Wednesday, December 16, 2015

Icarus

(Icarus III, oil on panel, by Katherine Stone)

Dash this heart
against the rocks--

the lack of urgency

terrifies me.

I'd rather splatter,

shatter, be Icarus
after

than exist 

another minute

Like a songbird

stayed

in the hour
before dawn,

and everyone

asleep.


Monday, December 7, 2015

100 Words

Blue door, shutters

We’re born with one door that’s open to the world. 

And by parlaying curiosity into experience, we fold more rooms into our selves. More rooms, with more doors, so the wind might howl through, occasionally reshuffling the blueprints themselves.

But then, it happens. 

A resistance steals in, quietly. Closing the doors.

And the effort to open them—or to remember they were closed—becomes a blockade.

We shrink. Get rooted in. 

And the wind? 

It might rattle some panes, before moving on.


But not his, she thinks.

Not him.

He’s young because he's kept the doors open.

She goes in.


---

Another 100 Words can be found here

Friday, November 6, 2015

Human Resources

Tulip 1

Even their small talk felt large in her mind, every word of conversation assuming a weight and import that might be measured later, when she was back home, weeding the garden or walking the dog, or performing any one of those small, mechanical tasks that allowed her to be half present and half very far away.

He was guarded with her. But then, so was she. There was a lot at risk.

"I guess we're in for a long week with the quarterly reports coming up."

"Coffee, don't fail me now."

"You're not kidding."

And that might be it.

But each small engagement arrived with its own weather system. She felt it like a swarm of bees inside a thunderstorm. At first, they'd betrayed themselves too easily. Her, by smiling too much and tucking her hair behind her ears. Him, by swallowing nervously and excessive face touching. But over the weeks, they had learned to minimize these physical slips so that any colleague watching them talk, from a distance, might infer from their body language that they didn't like one another at all. He might be standing across from her, with his arms over his chest, in a posture of male protection. Whereas she would routinely keep her hands in her pockets, tilting her head at a stiff, discrete angle that indicated nothing so much as forbearance.

But their eyes were what gave them away. They had that bright, startled look of repressed absorption. As if they were drinking not only the words that came from the other's lips, but also the glass that held them.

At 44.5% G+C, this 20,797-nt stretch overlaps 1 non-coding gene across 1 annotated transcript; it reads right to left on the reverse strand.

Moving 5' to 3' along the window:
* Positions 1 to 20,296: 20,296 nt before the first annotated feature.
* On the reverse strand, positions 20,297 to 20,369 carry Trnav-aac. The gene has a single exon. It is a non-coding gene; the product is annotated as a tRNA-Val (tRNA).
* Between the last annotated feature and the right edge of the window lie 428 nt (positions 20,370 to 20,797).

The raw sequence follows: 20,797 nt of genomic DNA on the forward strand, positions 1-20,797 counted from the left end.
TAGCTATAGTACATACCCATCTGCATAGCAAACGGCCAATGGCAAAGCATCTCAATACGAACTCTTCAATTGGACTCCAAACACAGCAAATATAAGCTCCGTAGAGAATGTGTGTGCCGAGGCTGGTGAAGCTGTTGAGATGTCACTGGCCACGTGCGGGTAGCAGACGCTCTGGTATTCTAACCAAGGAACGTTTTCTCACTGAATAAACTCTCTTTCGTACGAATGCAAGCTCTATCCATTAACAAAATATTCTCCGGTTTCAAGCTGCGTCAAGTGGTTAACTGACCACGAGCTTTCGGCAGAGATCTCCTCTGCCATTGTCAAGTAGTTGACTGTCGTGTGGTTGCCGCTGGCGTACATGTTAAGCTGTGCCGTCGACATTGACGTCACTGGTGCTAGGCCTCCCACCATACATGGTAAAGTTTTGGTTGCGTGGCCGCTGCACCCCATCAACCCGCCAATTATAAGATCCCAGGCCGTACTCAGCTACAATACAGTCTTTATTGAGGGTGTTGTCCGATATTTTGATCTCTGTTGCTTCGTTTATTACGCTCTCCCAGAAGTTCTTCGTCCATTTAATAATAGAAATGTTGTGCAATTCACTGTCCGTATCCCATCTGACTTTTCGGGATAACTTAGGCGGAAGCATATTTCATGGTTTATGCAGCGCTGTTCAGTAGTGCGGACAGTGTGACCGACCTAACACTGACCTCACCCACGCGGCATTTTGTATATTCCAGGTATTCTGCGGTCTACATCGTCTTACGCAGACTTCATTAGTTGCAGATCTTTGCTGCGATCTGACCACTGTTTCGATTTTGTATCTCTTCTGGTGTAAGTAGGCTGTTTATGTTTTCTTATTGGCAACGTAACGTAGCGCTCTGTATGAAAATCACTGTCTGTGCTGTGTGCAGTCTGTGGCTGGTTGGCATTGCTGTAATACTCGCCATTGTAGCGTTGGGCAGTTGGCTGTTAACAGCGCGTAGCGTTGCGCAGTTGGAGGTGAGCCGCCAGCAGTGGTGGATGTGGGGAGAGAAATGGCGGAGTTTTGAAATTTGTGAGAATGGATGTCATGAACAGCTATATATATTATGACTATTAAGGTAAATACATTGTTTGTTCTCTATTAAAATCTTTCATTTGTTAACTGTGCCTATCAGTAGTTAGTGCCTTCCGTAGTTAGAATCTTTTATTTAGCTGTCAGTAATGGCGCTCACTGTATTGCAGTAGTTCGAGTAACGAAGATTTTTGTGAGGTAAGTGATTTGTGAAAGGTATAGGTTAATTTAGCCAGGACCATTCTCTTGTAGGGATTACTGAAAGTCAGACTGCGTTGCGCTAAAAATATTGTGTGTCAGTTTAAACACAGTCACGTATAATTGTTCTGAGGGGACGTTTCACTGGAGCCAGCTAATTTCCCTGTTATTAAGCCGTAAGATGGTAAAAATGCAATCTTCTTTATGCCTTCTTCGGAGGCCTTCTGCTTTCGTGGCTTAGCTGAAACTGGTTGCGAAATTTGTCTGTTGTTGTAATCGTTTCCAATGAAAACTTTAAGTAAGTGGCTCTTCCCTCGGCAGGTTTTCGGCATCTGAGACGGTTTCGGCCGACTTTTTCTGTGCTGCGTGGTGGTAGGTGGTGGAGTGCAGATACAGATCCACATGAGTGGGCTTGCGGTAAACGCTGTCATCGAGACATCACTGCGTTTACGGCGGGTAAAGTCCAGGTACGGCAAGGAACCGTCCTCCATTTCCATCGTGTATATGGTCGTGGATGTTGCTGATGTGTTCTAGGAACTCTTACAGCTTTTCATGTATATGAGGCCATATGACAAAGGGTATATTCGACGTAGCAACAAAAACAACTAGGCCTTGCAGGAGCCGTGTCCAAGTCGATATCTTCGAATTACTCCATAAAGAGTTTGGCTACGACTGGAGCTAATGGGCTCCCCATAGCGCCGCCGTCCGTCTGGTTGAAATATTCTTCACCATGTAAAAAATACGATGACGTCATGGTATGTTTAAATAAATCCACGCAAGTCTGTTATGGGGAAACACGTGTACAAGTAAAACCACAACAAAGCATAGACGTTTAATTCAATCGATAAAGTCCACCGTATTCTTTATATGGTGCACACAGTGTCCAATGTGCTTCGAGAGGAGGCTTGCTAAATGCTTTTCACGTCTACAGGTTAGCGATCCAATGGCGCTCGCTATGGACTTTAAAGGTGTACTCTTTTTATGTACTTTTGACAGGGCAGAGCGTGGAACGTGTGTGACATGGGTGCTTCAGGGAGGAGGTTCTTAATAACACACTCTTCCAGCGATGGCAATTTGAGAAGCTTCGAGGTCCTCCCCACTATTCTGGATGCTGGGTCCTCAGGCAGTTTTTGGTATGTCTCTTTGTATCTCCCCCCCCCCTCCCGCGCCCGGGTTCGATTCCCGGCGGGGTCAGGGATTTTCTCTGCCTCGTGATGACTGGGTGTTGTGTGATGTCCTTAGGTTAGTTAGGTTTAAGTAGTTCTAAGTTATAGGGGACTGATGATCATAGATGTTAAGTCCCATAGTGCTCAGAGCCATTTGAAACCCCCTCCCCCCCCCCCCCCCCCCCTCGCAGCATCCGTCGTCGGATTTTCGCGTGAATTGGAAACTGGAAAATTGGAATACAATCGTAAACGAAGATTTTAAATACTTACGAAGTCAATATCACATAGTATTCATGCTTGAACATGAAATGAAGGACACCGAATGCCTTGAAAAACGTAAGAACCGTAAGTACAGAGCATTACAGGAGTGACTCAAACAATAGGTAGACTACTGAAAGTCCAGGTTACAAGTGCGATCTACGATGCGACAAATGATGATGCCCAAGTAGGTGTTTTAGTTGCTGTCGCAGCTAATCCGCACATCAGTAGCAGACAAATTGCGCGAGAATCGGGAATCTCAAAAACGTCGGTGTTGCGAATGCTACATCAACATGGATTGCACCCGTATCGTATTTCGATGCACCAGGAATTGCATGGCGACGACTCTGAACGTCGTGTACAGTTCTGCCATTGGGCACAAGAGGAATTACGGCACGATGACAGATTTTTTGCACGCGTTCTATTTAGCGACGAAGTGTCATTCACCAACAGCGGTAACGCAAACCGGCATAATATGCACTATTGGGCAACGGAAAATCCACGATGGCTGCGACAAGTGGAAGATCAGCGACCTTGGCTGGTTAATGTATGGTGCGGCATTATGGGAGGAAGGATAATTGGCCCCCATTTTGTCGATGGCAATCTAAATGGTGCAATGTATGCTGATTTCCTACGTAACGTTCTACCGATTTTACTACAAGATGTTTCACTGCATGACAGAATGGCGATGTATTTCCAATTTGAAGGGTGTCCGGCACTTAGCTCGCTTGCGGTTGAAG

"When is that conference you're headed to?"

"November 13th."

Or:

"What are you doing for Thanksgiving?"

"Oh, my mom has this thing every year."

She wanted to talk forever with him. She couldn't get away fast enough. It was perfectly excruciating, if perfectly ridiculous.

And one Friday, she reached her limit. It was already late, and everyone else had escaped into the weekend. He was just finishing up the budget numbers he'd been sitting on all week. She brought him a piece of leftover birthday cake from the week's office party and sat on the edge of his desk, pushing aside a potted plant and a picture frame.

"Why are we like children here?" she blurted out, as he took the first bite.

She watched him chew the cake, a smear of white frosting sticking to the corner of his mouth. Impatient, she pressed harder. 

"I mean, why do we have to play these games? Why can't I just say what I feel when I'm feeling it? Why all the pretense, as if we were still in high school and too—too—scared of rejection to seize happiness where we can find it?"

With some difficulty, he swallowed his cake. 

"I guess I don't see it that way," he said, setting down the plate to look at her.

"You don't?"

"No." He wiped his mouth and stood up. "I think this is adulthood. "

He reached out for her, briefly taking hold of her hand. She felt the flesh of his palm biting into her engagement ring. Then the sensation was gone, and he was grabbing his coat.

"Have a good weekend, Leah."

And then he was gone, too.

"You too, Jim."



Saturday, October 3, 2015

Ghost



With the legs 
of a dancer

and the throat 
of a snake,

the egret picks its 
paces 
atop the silt lake

Pausing, in places,
to hook a sharp head

as if trying to fathom
a voice from the dregs.

But no,  
that's me 

projecting my own,
for Autumn is homed   

Bringing ghosts to the breeze 
that blows from these trees

ghosts of regret,
and ghosts I can't see,

as the egret stabs Narcissus
straight in the eye

stunning the vibrating fish
with its lance 

which it will keep there,
quiveringly, 
before working it down

then chasing success
with a quick nip of brine

before finally, without guile,
stretching wide the white wings—

So soundlessly, sated, 
a bird lights for the marsh,

leaving only the shadows
of angels behind.


Great egret


Wednesday, September 16, 2015

Like This

Simplified

It was still summer, technically. But there was a stiff, fall breeze coming off the lake, letting her feel the small pleasure, and protection, of her sweater's warmth, as he walked along beside her.  

A camera hung around her neck and bobbed against her sternum as they took another turn around the dock.

"What's that?" he said, pointing up at the sky. 

She followed his arm. "Another vulture, I think."

"Are you sure?"

Well, no. The truth was that she'd been too distracted by his nearness to put her mind on much else. But no. A vulture wouldn't reflect the sun's light like that. 

"A hawk, maybe?" she said, coming to a stop and shielding her eyes. "Or an osprey?"

"Too big," he said, looking with her as the bird skirted the gap in the clouds.